- How much money should you have as buffer while you are starting (and not yet earning from) your blog
- What are your future plans and how your career choice fits in
Having these plans in place will be invaluable in navigating through the first steps and knowing what to do when. Give yourself enough motivation to ensure blogging is an exciting thing to do and not feel blogging is a chore with no immediate rewards or discouraged when you notice empty comments, low traffic and interaction from your blog visitors.
b. Determine your blog theme.
Are you an expert in cooking just the same as the example above? Or enthusiast about a TV shows like Seinfeld or Simpsons? Or maybe fitness and health, marketing and making money, or wish to chronicle your travels? It’s important that you’re passionate, well-informed and interested about your chosen theme, or you’ll lose interest later or run out of topics to write.
Some additional themes:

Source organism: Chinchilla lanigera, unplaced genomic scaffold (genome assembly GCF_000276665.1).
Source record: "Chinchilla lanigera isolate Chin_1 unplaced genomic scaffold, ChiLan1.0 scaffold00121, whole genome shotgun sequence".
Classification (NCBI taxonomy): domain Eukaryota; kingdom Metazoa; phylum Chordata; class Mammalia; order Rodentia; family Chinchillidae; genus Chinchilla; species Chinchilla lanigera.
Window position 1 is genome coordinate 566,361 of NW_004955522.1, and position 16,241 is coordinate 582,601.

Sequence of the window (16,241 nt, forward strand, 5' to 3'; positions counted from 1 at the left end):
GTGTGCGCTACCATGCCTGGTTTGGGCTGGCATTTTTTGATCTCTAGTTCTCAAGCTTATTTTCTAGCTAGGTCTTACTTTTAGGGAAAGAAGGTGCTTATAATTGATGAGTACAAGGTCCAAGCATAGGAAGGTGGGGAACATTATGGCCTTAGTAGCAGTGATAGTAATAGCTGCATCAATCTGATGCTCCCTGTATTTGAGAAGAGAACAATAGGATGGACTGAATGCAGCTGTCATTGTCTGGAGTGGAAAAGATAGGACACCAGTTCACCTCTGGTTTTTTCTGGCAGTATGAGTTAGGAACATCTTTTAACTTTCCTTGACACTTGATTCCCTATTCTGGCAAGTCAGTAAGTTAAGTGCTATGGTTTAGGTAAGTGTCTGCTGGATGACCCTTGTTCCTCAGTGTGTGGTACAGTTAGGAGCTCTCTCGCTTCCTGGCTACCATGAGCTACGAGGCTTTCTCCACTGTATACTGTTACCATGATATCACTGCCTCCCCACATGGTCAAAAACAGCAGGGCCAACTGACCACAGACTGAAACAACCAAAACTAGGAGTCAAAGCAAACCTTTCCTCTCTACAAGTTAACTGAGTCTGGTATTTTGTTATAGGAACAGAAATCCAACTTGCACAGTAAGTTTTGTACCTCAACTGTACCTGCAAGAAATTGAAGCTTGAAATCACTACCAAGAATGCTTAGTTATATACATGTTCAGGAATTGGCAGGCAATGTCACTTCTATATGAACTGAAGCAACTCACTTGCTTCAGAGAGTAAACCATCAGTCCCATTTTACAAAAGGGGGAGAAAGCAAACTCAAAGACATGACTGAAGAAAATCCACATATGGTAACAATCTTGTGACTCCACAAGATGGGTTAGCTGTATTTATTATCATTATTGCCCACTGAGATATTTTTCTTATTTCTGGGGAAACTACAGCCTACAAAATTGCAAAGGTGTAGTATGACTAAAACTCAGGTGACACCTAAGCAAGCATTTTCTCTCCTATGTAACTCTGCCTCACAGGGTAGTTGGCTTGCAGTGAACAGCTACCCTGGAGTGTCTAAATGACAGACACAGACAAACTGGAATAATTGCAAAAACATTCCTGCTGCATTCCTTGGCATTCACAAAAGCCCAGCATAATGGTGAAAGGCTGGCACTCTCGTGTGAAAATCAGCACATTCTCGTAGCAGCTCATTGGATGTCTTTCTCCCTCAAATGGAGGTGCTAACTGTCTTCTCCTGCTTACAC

- Home and housekeeping
- Beauty and style
- Money and finance
- Love and relationships
- Animals and outdoors
- Astronomy and space exploration
c. Start your blog.
You’ll never know if you like blogging if you don’t try.
Not willing to spend on a blog platform now that you’re just starting out? There are free platforms around from wordpress.com, blogger.com, which also allows you to monetize. Or if you wish to make a small initial investment, you just need to register a relevant blog domain name (around $10-12 per year) and web hosting (from $3 per month) — there are plenty of cheap web hosting providers for a recently joined full-time blogger.